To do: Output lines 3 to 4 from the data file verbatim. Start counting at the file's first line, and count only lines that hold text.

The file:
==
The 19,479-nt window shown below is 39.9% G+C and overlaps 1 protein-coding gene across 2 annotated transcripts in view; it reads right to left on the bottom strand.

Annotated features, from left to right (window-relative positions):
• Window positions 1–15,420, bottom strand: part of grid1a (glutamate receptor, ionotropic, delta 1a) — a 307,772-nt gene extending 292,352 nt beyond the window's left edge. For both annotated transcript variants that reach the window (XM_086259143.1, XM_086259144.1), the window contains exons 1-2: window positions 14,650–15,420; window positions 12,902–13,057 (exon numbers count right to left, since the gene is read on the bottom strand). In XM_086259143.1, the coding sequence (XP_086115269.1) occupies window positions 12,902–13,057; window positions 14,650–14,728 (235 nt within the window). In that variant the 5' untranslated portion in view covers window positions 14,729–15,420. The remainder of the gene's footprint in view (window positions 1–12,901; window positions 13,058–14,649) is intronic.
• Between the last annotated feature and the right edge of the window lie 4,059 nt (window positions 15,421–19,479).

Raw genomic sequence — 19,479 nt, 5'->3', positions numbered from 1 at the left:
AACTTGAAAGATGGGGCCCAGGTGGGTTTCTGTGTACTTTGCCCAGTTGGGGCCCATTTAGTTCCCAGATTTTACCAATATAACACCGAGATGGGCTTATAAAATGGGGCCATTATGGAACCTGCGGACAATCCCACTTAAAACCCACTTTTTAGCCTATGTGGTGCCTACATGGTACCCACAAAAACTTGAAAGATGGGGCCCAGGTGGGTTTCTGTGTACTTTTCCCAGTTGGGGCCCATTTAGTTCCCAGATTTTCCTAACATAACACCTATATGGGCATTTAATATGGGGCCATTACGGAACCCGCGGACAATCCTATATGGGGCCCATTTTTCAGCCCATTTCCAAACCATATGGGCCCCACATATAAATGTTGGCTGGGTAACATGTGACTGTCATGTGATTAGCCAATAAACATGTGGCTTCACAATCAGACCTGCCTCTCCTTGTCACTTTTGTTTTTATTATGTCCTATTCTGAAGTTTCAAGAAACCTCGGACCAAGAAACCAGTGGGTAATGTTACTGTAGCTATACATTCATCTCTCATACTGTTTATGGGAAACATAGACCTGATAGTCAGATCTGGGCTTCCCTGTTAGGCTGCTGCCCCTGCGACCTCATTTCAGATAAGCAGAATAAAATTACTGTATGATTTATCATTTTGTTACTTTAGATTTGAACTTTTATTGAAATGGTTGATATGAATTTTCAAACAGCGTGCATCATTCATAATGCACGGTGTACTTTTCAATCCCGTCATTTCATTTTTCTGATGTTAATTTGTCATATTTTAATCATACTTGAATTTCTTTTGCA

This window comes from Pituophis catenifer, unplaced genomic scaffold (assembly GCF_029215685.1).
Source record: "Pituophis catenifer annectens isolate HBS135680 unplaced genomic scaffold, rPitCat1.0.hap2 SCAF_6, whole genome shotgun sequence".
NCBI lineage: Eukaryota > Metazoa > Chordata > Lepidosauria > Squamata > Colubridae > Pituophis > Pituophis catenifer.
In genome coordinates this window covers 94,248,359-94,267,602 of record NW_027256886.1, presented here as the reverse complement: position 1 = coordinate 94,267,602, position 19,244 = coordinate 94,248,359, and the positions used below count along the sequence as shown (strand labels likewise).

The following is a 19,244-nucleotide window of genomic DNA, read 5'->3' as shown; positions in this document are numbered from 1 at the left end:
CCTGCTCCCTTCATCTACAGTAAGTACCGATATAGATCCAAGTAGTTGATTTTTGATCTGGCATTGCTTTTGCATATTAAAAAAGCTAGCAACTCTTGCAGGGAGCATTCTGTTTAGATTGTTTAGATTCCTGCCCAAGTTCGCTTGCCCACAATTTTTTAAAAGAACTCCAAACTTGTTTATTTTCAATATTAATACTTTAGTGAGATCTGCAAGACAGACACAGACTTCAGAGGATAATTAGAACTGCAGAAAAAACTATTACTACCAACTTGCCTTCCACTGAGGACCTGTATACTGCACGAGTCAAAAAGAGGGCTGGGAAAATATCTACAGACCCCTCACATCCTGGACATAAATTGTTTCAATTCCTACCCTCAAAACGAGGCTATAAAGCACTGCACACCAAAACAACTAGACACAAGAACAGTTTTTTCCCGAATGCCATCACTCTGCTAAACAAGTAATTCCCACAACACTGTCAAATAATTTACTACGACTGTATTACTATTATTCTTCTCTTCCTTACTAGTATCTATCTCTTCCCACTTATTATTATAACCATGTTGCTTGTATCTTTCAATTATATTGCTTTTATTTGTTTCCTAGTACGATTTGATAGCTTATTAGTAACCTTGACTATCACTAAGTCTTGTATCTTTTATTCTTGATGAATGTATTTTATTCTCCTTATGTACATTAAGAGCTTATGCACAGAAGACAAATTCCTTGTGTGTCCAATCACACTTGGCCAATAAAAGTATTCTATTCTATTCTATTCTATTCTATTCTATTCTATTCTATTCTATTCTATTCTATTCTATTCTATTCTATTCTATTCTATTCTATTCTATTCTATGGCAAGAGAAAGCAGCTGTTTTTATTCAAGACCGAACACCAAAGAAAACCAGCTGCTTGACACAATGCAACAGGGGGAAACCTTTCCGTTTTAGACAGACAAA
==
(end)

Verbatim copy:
• Window positions 1–15,420, bottom strand: part of grid1a (glutamate receptor, ionotropic, delta 1a) — a 307,772-nt gene extending 292,352 nt beyond the window's left edge. For both annotated transcript variants that reach the window (XM_086259143.1, XM_086259144.1), the window contains exons 1-2: window positions 14,650–15,420; window positions 12,902–13,057 (exon numbers count right to left, since the gene is read on the bottom strand). In XM_086259143.1, the coding sequence (XP_086115269.1) occupies window positions 12,902–13,057; window positions 14,650–14,728 (235 nt within the window). In that variant the 5' untranslated portion in view covers window positions 14,729–15,420. The remainder of the gene's footprint in view (window positions 1–12,901; window positions 13,058–14,649) is intronic.
• Between the last annotated feature and the right edge of the window lie 4,059 nt (window positions 15,421–19,479).